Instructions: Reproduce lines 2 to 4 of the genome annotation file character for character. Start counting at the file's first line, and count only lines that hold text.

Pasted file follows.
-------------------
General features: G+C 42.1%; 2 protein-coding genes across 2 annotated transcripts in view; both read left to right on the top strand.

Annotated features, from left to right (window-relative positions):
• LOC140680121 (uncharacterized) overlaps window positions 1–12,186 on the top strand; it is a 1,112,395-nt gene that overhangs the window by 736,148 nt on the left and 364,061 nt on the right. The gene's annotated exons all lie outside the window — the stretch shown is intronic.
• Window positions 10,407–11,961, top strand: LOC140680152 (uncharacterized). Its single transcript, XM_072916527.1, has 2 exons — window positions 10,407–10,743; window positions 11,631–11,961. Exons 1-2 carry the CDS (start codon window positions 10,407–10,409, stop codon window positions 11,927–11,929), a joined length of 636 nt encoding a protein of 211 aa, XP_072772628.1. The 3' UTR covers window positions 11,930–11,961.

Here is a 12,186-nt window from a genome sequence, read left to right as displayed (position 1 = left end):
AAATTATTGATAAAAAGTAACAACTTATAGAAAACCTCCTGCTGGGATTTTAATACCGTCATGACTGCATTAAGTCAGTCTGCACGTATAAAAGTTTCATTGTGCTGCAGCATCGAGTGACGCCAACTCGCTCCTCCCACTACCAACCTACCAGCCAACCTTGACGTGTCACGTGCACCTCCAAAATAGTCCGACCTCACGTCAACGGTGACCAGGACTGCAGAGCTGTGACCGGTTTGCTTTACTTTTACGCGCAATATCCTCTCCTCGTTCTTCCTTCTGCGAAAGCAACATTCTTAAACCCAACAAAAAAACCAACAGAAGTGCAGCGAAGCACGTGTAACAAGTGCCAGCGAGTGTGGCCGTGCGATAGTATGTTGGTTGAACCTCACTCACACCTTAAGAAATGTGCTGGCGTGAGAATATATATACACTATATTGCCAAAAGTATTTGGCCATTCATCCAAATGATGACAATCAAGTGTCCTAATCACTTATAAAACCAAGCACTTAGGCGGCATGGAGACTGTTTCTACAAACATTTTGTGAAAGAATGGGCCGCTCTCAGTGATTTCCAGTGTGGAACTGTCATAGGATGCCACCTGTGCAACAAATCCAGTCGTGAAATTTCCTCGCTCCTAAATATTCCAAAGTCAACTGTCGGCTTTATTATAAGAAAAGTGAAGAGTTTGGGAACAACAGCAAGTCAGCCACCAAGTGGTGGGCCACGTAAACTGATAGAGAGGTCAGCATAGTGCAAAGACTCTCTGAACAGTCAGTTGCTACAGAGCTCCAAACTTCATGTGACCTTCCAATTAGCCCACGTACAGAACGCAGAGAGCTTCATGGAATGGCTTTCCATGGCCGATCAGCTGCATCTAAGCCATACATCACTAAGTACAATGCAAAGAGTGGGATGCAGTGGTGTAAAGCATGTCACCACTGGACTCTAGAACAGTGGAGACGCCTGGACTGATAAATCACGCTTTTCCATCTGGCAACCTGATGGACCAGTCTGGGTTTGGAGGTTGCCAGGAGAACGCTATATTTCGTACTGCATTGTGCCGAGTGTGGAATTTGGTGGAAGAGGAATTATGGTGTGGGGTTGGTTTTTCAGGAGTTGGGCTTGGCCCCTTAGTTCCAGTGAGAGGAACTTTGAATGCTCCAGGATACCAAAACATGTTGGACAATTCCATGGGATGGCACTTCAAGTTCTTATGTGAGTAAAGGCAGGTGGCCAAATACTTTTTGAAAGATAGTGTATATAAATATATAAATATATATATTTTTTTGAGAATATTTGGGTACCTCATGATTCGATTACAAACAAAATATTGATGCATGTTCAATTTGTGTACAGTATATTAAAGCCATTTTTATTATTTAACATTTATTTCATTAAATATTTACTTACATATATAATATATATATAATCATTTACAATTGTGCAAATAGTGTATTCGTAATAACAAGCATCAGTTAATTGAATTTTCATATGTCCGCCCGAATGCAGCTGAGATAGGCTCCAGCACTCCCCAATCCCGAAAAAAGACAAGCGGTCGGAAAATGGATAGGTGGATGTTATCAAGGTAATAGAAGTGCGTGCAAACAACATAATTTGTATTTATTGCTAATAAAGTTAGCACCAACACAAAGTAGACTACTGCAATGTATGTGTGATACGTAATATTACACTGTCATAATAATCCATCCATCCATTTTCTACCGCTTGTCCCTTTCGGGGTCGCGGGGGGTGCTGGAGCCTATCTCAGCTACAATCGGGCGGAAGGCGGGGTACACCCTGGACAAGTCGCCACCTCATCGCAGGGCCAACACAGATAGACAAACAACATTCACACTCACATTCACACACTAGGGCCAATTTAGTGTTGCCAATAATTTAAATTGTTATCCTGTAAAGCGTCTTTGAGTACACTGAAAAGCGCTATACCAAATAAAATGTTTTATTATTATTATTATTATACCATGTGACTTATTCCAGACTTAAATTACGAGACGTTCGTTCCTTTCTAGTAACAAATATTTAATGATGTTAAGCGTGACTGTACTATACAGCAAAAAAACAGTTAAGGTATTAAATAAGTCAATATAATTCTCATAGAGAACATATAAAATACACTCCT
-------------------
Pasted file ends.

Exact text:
Annotated features, from left to right (window-relative positions):
• LOC140680121 (uncharacterized) overlaps window positions 1–12,186 on the top strand; it is a 1,112,395-nt gene that overhangs the window by 736,148 nt on the left and 364,061 nt on the right. The gene's annotated exons all lie outside the window — the stretch shown is intronic.
• Window positions 10,407–11,961, top strand: LOC140680152 (uncharacterized). Its single transcript, XM_072916527.1, has 2 exons — window positions 10,407–10,743; window positions 11,631–11,961. Exons 1-2 carry the CDS (start codon window positions 10,407–10,409, stop codon window positions 11,927–11,929), a joined length of 636 nt encoding a protein of 211 aa, XP_072772628.1. The 3' UTR covers window positions 11,930–11,961.